On October 2, 2023, pending all relevant Commodity Futures Trading Commission (“CFTC”) regulatory review periods, CME Group will list 13-Week U.S. Treasury Bill futures. The final settlement price of an expiring contract will be based upon the 13-Week Treasury Bill auction discount yield, published by the Treasury. Initial listing will include six expiries, consisting of four IMM quarterly contracts (March, June, September, and December schedule) and two serial contracts. Each contract will expire on the Monday preceding the third Wednesday of the contract month. Initially listed contracts will include the October 2023, November 2023, December 2023, March 2024, June 2024, and September 2024 contracts.
The specifications of the 13-Week U.S. Treasury Bill futures will be familiar to Short-Term Interest Rate (STIR) traders, since the contract’s characteristics closely mirror other STIR contracts. They will be cash settled to the familiar IMM index, or 100 less the highest accepted discount yield at the 13-Week T-Bill auction occurring in the same week as the contract expiry. The contract size is defined by the IMM index at $2,500 per percentage point, or more commonly represented as $25 per basis point.
Contract critical dates
The “contract month” convention for naming monthly 13-Week U.S. Treasury Bill futures was designed to align with that of Three-Month SOFR futures. Consider the following two contracts:
- One is a December 2023 Treasury Bill (TBF3Z3) futures contract that comes to final settlement on the Monday preceding the third Wednesday of December 2023. The final settlement price is based on the 13-Week Treasury Bill auction discount yield on the Monday preceding the third Wednesday of the delivery month. This is a forward-looking rate that covers roughly three months of rate exposure.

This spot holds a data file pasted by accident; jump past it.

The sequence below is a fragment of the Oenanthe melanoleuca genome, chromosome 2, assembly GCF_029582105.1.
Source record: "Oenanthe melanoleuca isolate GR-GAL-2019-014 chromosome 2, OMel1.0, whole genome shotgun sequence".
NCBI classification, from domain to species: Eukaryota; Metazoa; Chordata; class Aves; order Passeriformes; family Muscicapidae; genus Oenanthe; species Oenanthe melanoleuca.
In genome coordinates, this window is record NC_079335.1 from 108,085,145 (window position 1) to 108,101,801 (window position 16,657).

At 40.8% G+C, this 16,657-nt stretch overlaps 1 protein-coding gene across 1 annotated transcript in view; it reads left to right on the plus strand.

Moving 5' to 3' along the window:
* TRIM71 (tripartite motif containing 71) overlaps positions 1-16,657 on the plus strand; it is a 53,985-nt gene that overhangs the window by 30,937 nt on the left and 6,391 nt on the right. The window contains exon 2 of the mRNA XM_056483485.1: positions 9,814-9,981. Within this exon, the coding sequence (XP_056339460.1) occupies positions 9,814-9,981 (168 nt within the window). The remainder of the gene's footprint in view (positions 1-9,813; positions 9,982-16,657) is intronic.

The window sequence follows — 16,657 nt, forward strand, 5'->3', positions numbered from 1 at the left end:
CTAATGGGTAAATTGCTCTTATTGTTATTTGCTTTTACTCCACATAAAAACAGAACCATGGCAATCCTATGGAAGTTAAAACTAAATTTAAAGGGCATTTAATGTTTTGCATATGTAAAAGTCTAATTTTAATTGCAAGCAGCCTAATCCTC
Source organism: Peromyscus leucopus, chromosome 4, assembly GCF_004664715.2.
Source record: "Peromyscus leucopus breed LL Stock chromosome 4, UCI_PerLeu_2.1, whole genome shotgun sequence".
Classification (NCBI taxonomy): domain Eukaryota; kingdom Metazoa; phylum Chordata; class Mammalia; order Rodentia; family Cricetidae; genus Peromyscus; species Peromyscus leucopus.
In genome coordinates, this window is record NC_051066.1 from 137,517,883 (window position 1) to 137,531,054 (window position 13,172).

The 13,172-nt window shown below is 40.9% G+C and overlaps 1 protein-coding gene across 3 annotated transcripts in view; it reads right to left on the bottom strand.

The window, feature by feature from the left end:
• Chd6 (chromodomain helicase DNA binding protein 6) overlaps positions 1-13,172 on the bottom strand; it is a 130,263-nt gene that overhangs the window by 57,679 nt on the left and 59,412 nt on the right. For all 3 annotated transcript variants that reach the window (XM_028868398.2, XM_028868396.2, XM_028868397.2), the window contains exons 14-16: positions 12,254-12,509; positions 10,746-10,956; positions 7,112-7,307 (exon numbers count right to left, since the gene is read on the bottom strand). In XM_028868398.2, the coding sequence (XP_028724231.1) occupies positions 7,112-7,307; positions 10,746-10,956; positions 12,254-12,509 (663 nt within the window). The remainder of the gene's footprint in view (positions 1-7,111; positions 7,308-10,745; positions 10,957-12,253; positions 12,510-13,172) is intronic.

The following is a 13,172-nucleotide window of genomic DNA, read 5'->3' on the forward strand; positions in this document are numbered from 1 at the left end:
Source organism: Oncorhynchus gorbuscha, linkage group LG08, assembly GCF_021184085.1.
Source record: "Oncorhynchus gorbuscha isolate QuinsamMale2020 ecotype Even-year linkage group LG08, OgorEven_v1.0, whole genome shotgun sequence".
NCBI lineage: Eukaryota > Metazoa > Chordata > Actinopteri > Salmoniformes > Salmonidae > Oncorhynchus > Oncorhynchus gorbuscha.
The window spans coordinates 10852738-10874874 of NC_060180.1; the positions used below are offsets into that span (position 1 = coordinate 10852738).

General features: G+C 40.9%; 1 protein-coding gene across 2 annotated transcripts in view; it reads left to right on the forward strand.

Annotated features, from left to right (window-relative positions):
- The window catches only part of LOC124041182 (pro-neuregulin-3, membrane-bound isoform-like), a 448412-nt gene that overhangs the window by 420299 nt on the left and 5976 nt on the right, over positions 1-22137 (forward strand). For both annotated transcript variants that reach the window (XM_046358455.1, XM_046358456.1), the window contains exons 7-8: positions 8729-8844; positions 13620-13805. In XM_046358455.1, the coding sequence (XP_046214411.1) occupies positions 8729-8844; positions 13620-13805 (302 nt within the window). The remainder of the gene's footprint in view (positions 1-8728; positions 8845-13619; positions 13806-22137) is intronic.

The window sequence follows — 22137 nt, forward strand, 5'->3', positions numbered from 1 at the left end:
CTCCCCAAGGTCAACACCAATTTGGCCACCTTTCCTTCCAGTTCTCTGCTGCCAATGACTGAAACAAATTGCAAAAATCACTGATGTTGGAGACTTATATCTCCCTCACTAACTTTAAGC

- The other is a December 2023 Three-Month SOFR (SR3Z3) futures contract that comes to final settlement on the third Tuesday of March 2024. The interval of interest rate exposure that informs the contract final settlement price – the contract’s Reference Period – starts on the third Wednesday of December 2023 and ends on the third Tuesday of March 2024. This aligns roughly with the three months of exposure covered with the 13-Week U.S. Treasury Bill futures.
Both are referred to as “December” contracts, and the interval of interest rate exposure is essentially the same.
Exhibit one—contract critical dates
Last trading day
The last trading day is usually on Monday in the same week as the contract’s expiry. Trading in an expiring contract shall terminate at 2:00 p.m. Central Time. In the event that Monday is a holiday, the last trading day will move to Tuesday.
Example: If the 13-Week T-Bill is auctioned on a Monday, trading will terminate that same Monday at 2:00 p.m. If Monday is a holiday, and the 13-week U.S. T-Bill is auctioned on Tuesday, then trading will terminate that same Tuesday at 2:00 p.m.
Final settlement price
The final settlement price is 100 contract price points minus the high discount yield of the 13-Week U.S. Treasury Bill competitive auction.
Example: The hypothetical TBF3Q3 contract would settle to the 13-Week U.S. Treasury Bill auctioned on a Monday, August 14, 2023, which had a high rate of 5.295%.
Final settlement price = 100 – 5.295 = 94.705
Price = 100 minus rate
Not only at final settlement but at all times, the Treasury Bill contract price takes the familiar IMM Index form, derived by subtracting the value (expected or actual) of the contract’s 13-Week U.S. Treasury Bill rates from 100.